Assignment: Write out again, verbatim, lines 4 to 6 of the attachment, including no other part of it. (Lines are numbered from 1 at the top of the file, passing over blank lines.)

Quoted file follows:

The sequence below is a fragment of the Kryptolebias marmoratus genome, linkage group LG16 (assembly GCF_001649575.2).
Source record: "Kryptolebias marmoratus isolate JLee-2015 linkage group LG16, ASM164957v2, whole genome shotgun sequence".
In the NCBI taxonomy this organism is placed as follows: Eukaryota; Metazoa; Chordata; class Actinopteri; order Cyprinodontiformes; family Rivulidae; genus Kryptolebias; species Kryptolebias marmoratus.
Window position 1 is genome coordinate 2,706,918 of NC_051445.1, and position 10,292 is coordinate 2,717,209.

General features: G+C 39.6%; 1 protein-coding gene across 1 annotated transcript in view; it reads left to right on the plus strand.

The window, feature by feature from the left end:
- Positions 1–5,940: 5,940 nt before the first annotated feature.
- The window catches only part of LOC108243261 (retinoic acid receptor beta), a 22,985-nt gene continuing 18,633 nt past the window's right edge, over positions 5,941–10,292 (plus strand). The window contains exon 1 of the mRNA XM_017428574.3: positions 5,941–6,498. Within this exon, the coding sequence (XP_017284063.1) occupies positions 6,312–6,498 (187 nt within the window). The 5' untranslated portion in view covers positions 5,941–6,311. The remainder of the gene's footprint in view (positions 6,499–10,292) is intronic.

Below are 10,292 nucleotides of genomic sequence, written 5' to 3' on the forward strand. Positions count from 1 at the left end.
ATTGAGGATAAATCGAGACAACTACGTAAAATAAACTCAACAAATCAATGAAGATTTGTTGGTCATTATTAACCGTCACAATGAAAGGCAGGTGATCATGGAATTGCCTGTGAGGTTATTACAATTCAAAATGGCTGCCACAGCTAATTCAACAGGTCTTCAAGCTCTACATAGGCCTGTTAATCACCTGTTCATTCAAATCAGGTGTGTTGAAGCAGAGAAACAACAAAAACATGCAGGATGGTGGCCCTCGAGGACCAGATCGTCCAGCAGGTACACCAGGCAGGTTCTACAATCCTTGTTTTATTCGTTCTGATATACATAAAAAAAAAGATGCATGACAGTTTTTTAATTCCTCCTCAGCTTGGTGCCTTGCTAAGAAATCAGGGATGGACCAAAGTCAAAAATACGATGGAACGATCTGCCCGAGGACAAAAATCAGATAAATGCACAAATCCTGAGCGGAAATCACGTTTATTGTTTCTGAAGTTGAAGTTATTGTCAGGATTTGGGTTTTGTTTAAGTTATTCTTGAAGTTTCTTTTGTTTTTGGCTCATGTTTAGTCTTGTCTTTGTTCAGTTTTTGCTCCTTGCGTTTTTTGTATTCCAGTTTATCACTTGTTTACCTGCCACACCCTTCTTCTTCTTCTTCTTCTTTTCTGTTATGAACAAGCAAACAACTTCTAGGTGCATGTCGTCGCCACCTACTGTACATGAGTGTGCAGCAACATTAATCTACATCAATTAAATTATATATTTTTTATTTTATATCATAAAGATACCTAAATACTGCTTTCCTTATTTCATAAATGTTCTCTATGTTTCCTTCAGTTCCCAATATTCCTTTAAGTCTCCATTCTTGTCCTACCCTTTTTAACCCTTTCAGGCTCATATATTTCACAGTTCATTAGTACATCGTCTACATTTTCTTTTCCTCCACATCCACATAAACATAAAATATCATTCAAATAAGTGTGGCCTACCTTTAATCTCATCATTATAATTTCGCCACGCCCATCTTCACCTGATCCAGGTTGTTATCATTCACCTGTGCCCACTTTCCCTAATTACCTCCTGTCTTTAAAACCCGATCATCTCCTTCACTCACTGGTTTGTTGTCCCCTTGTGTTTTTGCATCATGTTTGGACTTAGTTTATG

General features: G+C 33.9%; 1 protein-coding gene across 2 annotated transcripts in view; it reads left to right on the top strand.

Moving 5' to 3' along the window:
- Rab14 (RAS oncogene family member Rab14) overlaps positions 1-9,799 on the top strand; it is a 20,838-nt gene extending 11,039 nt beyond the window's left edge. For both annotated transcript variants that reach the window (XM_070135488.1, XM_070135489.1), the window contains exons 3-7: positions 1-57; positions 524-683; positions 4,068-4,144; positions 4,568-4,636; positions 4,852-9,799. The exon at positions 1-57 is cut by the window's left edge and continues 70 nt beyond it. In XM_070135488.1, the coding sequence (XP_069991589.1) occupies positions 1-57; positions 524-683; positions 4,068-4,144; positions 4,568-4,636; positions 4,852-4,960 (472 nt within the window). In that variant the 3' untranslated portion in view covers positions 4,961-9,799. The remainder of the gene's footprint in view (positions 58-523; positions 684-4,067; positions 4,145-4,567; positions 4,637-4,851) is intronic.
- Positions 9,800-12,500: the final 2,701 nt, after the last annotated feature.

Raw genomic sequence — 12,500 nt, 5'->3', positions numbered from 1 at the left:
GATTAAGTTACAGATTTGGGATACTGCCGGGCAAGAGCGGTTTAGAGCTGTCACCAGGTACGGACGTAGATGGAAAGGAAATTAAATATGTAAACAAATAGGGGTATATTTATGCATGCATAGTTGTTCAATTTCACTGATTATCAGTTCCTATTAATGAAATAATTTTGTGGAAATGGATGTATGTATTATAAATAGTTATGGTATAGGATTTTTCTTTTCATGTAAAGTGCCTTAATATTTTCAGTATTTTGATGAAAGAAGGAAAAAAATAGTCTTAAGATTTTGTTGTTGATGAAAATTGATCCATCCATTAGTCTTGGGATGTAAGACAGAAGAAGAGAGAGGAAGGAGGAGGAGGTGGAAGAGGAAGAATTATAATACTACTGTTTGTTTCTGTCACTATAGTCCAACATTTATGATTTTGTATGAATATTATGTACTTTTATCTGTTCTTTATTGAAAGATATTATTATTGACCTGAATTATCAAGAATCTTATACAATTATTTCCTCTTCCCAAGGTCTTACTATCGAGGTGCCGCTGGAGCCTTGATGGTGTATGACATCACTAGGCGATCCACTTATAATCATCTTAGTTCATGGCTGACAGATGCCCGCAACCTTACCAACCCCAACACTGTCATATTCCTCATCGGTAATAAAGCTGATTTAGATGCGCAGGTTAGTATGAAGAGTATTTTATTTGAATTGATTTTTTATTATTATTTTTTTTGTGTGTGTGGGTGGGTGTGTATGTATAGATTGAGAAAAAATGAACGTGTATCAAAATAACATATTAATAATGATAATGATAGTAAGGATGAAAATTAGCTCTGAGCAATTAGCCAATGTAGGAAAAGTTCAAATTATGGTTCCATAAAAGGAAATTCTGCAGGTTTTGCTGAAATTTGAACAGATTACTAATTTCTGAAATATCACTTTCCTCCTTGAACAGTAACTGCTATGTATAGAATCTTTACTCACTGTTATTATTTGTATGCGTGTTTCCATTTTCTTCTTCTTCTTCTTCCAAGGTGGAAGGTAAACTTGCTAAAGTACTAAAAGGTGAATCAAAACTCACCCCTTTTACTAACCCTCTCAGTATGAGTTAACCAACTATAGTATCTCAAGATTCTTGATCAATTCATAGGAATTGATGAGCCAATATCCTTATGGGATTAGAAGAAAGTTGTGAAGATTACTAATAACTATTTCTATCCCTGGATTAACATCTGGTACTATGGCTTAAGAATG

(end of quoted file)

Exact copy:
Window position 1 is genome coordinate 2,706,918 of NC_051445.1, and position 10,292 is coordinate 2,717,209.

General features: G+C 39.6%; 1 protein-coding gene across 1 annotated transcript in view; it reads left to right on the plus strand.

The window, feature by feature from the left end: